Teaching Rape: Bro Culture 101

TW discussions of rape.

An email has been circulating from a fraternity at Georgia Tech about how to “lure your rapebait” at parties. The author is giving advice to the fraternity pledges to ensure they “succeed” at parties because “some bros need a little help.” Before we even get into the really disgusting part, the idea of success for men (especially those in fraternities) is to have sex with as many women as possible, and this goal includes raping them.

The author tells the subjects that if anything goes wrong, get more alcohol. If the woman does not want to have sex, give her more to drink. She says no, changes her mind, never says yes, doesn’t comply with all of your wished, get more alcohol. It’s sickening the language used and accepted within bro culture these days. This expected behavior is a major part of what masculinity means, though it is especially obvious within the bro and frat culture.

Read more of my writings on why bro culture is problematic!

Pledges are always supposed to dance with the women; dancing is step one to bedding them, but only if they’re drinking. If one woman rejects you, move on to the next, because women are interchangeable and who they are is irrelevant to your fraternity brothers. The woman (object) of your story is not important.alcoholic frat boy

The author then tells his pledges that when a woman moves her hair behind her hair, she wants a kiss. ALWAYS. This idea is incredibly problematic because it is incredibly widespread. Teenage girls are taught to move their hair behind their ears to signal attraction. It’s subtle and does not involve any direct action, like a good woman. So now when a man see a woman doing this, he interprets it as an invitation, no matter the other circumstances or what she verbalizes.

Since women are taught to play hard-to-get, when they say “no” it’s also irrelevant. Boys learn from an early age to not take no for an answer, but instead they should interpret benign signals as meaning they should keep trying.

After the pledge decides the woman wants a kiss, he is to kiss her but not rape her (yet), because the kissing will inevitably lead to sex anyway.  “ALWAYS START WITH THE MAKING OUT!!!! NO RAPING.” Because an unwanted kiss is fine, and kissing will always lead to sex because once someone agrees to a kiss, they agree to sex.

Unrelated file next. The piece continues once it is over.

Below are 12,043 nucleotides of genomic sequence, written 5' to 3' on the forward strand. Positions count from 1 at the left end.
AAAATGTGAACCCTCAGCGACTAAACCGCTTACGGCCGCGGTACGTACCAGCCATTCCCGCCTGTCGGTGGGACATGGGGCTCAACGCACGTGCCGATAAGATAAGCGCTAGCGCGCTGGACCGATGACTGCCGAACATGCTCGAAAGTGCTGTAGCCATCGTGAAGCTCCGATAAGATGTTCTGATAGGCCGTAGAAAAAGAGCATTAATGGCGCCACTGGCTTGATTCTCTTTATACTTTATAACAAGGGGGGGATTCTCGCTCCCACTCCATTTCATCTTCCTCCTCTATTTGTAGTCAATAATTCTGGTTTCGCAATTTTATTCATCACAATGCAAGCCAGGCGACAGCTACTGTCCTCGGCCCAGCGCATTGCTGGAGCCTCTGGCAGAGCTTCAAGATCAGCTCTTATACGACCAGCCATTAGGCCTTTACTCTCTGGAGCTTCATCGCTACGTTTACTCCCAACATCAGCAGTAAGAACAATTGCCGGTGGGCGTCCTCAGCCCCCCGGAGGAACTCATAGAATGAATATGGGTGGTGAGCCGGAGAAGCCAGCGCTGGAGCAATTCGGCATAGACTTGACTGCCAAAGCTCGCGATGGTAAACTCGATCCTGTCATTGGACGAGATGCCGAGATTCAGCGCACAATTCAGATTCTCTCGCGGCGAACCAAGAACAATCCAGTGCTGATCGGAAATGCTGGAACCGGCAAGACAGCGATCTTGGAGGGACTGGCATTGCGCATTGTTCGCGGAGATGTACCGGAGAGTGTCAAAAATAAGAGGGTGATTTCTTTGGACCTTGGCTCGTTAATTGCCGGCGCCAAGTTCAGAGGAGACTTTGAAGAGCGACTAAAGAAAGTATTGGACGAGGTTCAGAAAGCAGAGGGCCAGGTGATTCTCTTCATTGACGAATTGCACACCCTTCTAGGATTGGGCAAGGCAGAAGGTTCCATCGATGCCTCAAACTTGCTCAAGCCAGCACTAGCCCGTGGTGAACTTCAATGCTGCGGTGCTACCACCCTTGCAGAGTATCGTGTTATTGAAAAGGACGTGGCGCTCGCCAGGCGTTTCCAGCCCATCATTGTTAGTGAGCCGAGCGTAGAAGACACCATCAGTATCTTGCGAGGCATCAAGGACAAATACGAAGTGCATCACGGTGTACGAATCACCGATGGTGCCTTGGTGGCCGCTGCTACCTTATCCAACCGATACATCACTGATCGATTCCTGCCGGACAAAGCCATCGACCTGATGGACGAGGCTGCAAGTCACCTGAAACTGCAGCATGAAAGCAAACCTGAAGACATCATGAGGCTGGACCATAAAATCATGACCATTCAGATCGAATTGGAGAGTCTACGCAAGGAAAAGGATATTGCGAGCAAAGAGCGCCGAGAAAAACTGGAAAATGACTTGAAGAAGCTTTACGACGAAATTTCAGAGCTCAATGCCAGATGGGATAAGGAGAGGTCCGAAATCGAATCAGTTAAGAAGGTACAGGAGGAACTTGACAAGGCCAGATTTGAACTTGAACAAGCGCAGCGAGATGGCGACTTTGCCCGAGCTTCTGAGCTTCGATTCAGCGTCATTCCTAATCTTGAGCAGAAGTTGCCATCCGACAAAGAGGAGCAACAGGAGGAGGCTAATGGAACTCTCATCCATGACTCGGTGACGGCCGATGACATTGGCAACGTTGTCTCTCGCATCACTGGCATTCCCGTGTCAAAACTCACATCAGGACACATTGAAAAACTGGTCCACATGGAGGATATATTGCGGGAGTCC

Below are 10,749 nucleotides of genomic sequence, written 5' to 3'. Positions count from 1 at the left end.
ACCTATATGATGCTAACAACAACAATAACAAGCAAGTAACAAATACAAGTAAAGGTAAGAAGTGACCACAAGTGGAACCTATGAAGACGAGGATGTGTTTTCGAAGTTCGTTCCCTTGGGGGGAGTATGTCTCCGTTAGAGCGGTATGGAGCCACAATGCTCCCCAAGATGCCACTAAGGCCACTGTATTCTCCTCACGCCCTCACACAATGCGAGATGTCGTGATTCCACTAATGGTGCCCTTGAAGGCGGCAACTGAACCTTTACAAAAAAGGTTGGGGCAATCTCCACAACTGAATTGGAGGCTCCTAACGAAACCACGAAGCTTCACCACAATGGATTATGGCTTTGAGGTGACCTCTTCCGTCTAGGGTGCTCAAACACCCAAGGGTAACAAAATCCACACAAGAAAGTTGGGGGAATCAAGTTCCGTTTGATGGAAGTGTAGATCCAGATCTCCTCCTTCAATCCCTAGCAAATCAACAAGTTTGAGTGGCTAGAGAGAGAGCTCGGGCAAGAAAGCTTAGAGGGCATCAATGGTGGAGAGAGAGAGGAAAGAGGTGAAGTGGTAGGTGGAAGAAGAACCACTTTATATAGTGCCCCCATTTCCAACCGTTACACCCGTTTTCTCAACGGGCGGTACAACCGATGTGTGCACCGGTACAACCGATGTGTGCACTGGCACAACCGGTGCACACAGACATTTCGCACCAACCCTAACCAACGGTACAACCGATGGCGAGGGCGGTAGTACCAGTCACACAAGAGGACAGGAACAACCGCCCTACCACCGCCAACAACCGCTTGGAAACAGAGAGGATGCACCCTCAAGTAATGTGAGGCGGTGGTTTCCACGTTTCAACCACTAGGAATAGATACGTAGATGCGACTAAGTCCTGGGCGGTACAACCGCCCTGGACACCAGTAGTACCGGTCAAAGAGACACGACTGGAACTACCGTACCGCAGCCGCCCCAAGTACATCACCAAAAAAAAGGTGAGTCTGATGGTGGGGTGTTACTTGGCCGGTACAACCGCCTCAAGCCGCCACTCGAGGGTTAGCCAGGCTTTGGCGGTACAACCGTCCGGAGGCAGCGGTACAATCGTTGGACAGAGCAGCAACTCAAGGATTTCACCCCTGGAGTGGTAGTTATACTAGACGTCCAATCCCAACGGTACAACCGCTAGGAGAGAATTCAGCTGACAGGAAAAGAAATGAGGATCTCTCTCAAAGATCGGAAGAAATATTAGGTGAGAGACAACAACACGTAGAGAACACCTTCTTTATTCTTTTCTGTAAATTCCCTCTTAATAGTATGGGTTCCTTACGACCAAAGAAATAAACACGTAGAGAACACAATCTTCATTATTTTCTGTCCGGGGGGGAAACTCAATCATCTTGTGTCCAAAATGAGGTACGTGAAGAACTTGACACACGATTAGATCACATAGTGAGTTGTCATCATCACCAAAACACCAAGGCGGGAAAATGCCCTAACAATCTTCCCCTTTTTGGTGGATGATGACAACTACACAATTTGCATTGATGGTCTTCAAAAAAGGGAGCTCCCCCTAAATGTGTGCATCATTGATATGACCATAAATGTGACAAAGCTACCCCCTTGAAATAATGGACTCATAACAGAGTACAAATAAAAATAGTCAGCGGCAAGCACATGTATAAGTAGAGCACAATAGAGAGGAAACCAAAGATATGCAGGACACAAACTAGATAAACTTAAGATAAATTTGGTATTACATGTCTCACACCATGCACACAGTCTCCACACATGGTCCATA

The email talks more about alcohol and using it to lure the women, so they are incapacitated enough to agree to have sex. The email also assumes the single standard of masculinity where a man has to always want sex, be ready, and take what is owed to him. It forces men into a box where they have to act a certain way and if they don’t “succeed,” they might as well be women.

Chick Beer: Sexism Goes to the Liquor Store

chick beer (rev)

Sexism in advertising is nothing new, yet I still find myself taken aback every time I see “Skinny Girl” alcohol. Lately, I have seen many different manifestations of sexist alcohol branding, and it’s  pretty difficult to stomach… and I’m not just talking about the hangover.

Chick Beer was the one that inspired the search, though it wasn’t the first time I’ve encountered this labeling. Chick Beer was found at a gas station somewhere in Wisconsin. It’s labeled as “premium light beer,” and we’re instructed to, “Witness the chickness.”

I’m not sure what the company meant by this slogan, and I have to wonder if the copy is written for the potential consumers or for people who are buying this beer for women. I’m curious as to the demographic who most often purchases this beer, but I have a hunch that a lot of men buy this for women, and probably many who are not old enough to purchase it themselves. Perhaps I’m reading too much into this, but I can’t imagine what sort of “chickness” I would be witnessing as I consume premium light beer.

Mad Housewife

Chick Beer seems to be reclaiming beer, but I have trouble seeing how making something pink and degrading does much for equality.  Their first line says, “the world of beer is dominated by men.” I see that perhaps this campaign is trying to take back this particular realm of drinking; maybe it gives some women an opportunity to expand their horizons, but overwhelmingly, it creates another dichotomy to show that women are lesser than men. The intentions here might have been good, but the results are tired.

Then we have Mad Housewife wine, which is a fun one. Are we supposed to assume that this is mother’s new little helper? Women need this wine to keep their uteruses from making them do something crazy, like having their own thoughts.

Their website is fun, and full of confusing pictures; is she from the American Dream 1950s or is she a modern, cook-from-scratch hipster? It’s hard to tell. We know for sure that she loves cooking with her Kitchen Aid (okay, who doesn’t?) and when she stands in front of that school bus in her sensible chic outfit you know she’s being a good mom. But what does this have to do with drinking? Boy, I hope this wine keeps me from getting too hysterical!

Mad Housewife websiteI am going to continue to document this branding whenever I see it.  Of course, I cannot capture all of it, and I have so far just starting with the names that stand out the most, not to say there aren’t many other forms of this branding that I’m neglecting. For now, I won’t touch the advertising campaigns and I’ll instead stick with the labels themselves.  I’ve also made a point to not search for these images because there is a lot of potential here for future posts.

Keep an eye out for more sexist alcohol branding!